It's 30 years ago this week that AC/DC released their landmark LP Highway To Hell. The last album released before the untimely death of Bon Scott, it saw AC/DC break into the mainstream.
And it's the discerning AC/DC fan's album of choice. Isn't it?
Here you'll find some great video clips of songs concerning hell. And many also concerning heaven.
Ye-gods, it's heaven and hell in music!
AC/DC – Highway To Hell
With the late Bon Scott on vocals and stupidly tight jeans. You know what you're getting. ROCK!
No Doubt – Hella Good
A co-write with The Neptunes, No Doubt's finest moment is a piece of taut funk that surely goes down well in the underworld's sleazier nightspots. It also features one of the greatest pop bridges of the past 10 years.
Next page: Dylan and doom
Bob Dylan is Knocking On Heaven's Door
From 1976, with The Byrds' Roger McGuinn (on Rickenbacker) and Joan Baez both adding vocals. Bit ropey, but still better than GN'R's slaughtering of said tune.
Heaven And Hell squared
Heaven And Hell playing Heaven And Hell, or Heaven And Hell by Heaven And Hell, if you will.
Next page: Clapton is Jah, Slayer are scary
Clapton is Jah!
From EC's 'novel' reggae-fied era in the early '70s, it's Knocking On Heaven's Door again. Nice footage of Clapton's legendary Strat 'Blackie'. Still better than Guns N' Roses.
Slayer – South Of Heaven
When Slayer slow things down, they are even scarier than in full-on lightspeed thrash mode. This footage from 20 years ago still sounds pretty damn chilling today. (How south Of Heaven was never renamed South Of Devon and adopted as the Cornish anthem we'll never know.)
Next page: Ray Charles and, oh, more AC/DC
Ray Charles – Heaven Help Us All
The Stevie Wonder original was gospel-tinged, but it sounds positively secular after you've heard what his Uncle Ray did with it. Charles would later revisit the song as a duet with Gladys Knight on his swansong Genius Loves Company album.
AC/DC. Again. Hell's Bells!
AC/DC just can't stop shouting "HELL!" The first track released with 'new' vocalist Brian Johnson (in 1980), and a slow-burning firecracker of a guitar riff from the Young brothers. Still ROCK.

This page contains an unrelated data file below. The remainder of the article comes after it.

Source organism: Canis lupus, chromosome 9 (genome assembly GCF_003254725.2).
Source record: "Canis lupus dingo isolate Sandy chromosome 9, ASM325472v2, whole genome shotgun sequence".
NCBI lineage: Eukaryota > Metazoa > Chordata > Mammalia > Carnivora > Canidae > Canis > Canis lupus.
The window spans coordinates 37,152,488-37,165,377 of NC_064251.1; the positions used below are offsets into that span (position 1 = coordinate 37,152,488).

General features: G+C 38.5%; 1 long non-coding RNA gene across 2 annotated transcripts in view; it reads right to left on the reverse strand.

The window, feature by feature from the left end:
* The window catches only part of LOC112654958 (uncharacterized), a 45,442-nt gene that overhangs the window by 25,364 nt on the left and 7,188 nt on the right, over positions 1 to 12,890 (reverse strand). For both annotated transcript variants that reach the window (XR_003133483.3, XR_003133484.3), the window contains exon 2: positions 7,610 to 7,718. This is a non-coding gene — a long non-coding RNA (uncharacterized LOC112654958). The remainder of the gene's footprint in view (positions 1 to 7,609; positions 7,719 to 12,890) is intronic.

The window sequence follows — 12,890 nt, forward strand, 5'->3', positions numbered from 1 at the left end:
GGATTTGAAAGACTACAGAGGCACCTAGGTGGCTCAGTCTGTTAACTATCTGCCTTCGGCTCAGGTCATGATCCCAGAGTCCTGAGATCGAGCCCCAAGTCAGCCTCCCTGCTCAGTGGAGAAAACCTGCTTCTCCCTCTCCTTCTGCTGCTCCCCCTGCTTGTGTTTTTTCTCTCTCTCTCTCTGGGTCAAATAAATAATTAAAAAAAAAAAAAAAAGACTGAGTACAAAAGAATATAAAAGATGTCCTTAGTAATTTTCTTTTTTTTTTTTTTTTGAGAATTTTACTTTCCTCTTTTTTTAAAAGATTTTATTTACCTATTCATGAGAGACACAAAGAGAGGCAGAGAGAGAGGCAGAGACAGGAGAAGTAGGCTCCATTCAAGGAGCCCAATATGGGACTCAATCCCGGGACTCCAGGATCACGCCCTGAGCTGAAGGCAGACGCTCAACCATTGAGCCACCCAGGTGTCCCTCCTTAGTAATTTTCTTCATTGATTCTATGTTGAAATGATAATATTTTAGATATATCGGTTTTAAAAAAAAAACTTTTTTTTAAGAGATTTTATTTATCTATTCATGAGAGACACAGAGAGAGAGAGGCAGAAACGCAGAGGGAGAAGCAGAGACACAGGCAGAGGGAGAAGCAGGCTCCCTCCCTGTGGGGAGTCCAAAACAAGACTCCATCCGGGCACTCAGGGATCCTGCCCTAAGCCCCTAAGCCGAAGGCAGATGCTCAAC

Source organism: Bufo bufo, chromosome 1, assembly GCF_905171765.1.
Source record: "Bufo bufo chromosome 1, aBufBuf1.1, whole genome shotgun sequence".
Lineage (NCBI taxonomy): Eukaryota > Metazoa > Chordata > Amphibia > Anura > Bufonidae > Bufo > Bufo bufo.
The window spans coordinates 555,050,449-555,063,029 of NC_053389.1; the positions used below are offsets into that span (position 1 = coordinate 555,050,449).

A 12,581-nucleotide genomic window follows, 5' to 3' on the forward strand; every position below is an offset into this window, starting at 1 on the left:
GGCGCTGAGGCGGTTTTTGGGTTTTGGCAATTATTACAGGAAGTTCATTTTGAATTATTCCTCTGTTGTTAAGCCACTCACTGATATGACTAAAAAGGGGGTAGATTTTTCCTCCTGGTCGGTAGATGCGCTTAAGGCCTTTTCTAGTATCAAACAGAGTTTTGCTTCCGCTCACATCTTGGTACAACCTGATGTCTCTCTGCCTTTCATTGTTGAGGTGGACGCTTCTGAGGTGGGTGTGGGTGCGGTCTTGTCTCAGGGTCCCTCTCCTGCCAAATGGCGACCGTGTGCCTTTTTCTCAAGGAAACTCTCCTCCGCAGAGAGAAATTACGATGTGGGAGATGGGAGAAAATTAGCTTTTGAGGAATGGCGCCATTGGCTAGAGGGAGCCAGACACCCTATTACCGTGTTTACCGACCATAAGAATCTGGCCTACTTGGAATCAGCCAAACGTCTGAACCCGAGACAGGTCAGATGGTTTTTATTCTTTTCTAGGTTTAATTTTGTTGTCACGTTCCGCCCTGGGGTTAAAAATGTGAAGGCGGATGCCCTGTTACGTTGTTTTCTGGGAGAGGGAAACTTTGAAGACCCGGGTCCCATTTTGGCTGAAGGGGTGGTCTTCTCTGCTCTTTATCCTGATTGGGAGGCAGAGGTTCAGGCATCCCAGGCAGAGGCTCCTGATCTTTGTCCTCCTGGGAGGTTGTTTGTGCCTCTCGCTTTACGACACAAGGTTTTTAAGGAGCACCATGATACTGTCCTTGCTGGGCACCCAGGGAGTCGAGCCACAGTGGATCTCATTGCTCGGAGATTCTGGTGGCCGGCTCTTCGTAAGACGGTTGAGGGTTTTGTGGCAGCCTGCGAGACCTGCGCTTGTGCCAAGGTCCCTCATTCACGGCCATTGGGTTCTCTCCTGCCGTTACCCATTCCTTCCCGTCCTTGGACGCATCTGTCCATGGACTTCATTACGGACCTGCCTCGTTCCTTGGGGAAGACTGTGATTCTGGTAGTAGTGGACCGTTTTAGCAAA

Next page: Stairway To Heaven like you've never heard
Rodrigo y Gabriela play Stairway To Heaven
A novel reworking, with impressive 'rasgeuado' flamenco technique from Gabriela Quintero. Hell, they're both good.
Stanley Jordan plays Stairway To Heaven
Possibly too 'jazz' for its own good? But it's fair to say no-one plays guitar(s) like Stanley Jordan. This is mind-boggling, frankly.
Next page: Nick Cave and – ow! – James Brown
Nick Cave with the Cavemen – Mutiny In Heaven
Old Nick and his Cavemen (the original and briefly-held name for the Bad Seeds) perform the nasty Birthday Party 'anthem' at Camden's Electric Ballroom… A QUARTER OF A CENTURY AGO! MusicRadar feels very old.
James Brown – Hell!
Taken from Brown's underrated 1974 album of the same name (which bizarrely has almost all the songs separated by the crash of a gong), check Fred Thomas's well funksome bassline. No wonder Brown's daughter Deanna just can't stop dancing.
Next page: The Clash and Radiohead
The Clash – Straight To Hell
Because they're 'The Only Band That Matters'. Only demerit to this US Festival clip is that Topper Headon isn't manning the drums. He was in a Hell of his own at the time.
Radiohead – Videotape
Here's one about both: Radiohead's Videotape appears to tell the story of someone passing to the afterlife, leaving a videotape behind for their loved ones. "When I'm at the pearly gates, this'll be on my videotape / And Mephistopheles is just beneath, and he's reaching up to grab me / This is one for the good days, and I have it all here in red, blue, green."
Next page: Max Romeo and The Stones
Max Romeo at Montreaux
Famously sampled by The Prodigy on Out Of Space, Max Romeo treats the Montreaux jazz festival crowd to his Satan-slamming original; I Chase The Devil.
The Rolling Stones – Sympathy For The Devil
Could be the song that started the whole rock/Devil-worship thing. The Stones, looking most Satanic, at their Rock And Roll Circus. At 6:02 Jagger makes it explicit.
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